Uluru Statement architects on Australian cities Voice tour
Pat Anderson AO and Professor Megan Davis are about to embark on a national tour, spreading the word about the origins of the Uluru Statement and the importance of a Voice to parliament. (Image credit: Ben Fry / The Uluru Dialogue)
CO-CHAIRS of the Uluru Dialogue – the architects of the Uluru Statement – will hold a series of public discussions across the country to continue raising support for a First Nations Voice and equip Australians with vital information ahead of the referendum.
Starting Monday 18 September, Cobble Cobble woman Professor Megan Davis and Alyawarre woman Pat Anderson AO will visit multiple cities to talk about the history of the Uluru Statement and origin of the Voice proposal, including where it came from, why it’s needed and why it was the most endorsed option for constitutional recognition by First Nations Peoples during the Regional Dialogues.
Events will be held in Melbourne, Sydney, Adelaide, Hobart and Brisbane.
The conversations, hosted by Uluru Statement signatory Kirstie Parker, further The Uluru Dialogue’s commitment to ensuring all Australians have all the facts so they can make an informed decision come referendum day.
Professor Davis said the conversations will be key for conveying the facts about the Voice and are an extension of the Dialogue’s grassroots engagement, including regional community events across Australia and online Yarning Circles.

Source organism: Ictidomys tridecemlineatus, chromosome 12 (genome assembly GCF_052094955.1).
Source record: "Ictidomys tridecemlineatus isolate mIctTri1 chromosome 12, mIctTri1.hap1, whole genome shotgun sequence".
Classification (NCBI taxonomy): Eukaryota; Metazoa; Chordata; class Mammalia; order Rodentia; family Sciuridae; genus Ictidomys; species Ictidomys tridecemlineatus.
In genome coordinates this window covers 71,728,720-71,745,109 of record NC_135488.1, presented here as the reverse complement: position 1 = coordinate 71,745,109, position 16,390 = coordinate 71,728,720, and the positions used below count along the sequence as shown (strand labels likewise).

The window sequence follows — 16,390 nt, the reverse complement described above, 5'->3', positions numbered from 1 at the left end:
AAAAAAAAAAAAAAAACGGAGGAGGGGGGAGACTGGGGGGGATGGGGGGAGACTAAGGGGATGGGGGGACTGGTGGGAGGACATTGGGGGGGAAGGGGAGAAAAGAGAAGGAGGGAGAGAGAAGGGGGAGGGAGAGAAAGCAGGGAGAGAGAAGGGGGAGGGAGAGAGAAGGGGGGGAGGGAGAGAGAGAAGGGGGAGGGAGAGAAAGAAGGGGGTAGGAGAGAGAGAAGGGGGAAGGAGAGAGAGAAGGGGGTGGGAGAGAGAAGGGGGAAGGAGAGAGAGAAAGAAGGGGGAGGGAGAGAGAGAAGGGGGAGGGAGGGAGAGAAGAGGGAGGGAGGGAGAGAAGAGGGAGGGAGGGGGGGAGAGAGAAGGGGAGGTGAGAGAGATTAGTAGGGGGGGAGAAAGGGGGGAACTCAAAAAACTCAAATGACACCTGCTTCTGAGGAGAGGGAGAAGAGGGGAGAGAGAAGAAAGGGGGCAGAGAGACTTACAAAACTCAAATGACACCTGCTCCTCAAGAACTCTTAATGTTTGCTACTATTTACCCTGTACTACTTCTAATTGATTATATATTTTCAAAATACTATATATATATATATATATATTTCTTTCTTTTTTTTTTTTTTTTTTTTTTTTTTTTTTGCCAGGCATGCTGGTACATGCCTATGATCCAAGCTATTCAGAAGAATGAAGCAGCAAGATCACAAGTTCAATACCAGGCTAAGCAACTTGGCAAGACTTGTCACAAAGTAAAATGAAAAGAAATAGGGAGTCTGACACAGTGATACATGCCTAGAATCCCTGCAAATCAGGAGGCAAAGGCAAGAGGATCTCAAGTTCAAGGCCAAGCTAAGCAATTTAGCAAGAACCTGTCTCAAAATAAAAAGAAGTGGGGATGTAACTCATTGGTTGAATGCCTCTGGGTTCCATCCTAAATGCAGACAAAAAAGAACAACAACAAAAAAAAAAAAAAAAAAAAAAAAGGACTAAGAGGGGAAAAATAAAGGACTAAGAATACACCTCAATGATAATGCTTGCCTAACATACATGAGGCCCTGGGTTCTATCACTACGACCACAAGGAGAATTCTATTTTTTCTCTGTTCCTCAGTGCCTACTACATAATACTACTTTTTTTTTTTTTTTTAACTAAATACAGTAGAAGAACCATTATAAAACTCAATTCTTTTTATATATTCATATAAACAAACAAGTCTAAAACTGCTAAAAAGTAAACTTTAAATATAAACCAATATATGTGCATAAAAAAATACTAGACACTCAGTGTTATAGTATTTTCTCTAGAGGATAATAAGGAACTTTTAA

“We know Aussies are ready to engage and find out more about the Voice and how it will improve the lives of First Nations peoples,” Professor Davis said.
“The Uluru Statement was the culmination of extensive dialogue with First Nations peoples about what constitutional recognition meant to them, and the resounding response was a Voice to Parliament.
“As the countdown to referendum day continues, we want to remind people about the journey that so many of our Elders and communities have been on to create meaningful change that will improve the lives of our people.”
Pat Anderson AO said the conversations will demonstrate how the Voice is overwhelmingly supported by First Nations peoples, with more than 80 per cent supporting the reform.
“This has come from the grassroots; from mob who told us that if we have a say, we will get better outcomes,” Ms Anderson said.
“This referendum is our nation’s opportunity to improve lives for generations. We are urging the Australian people to hear our voices from the heart.”
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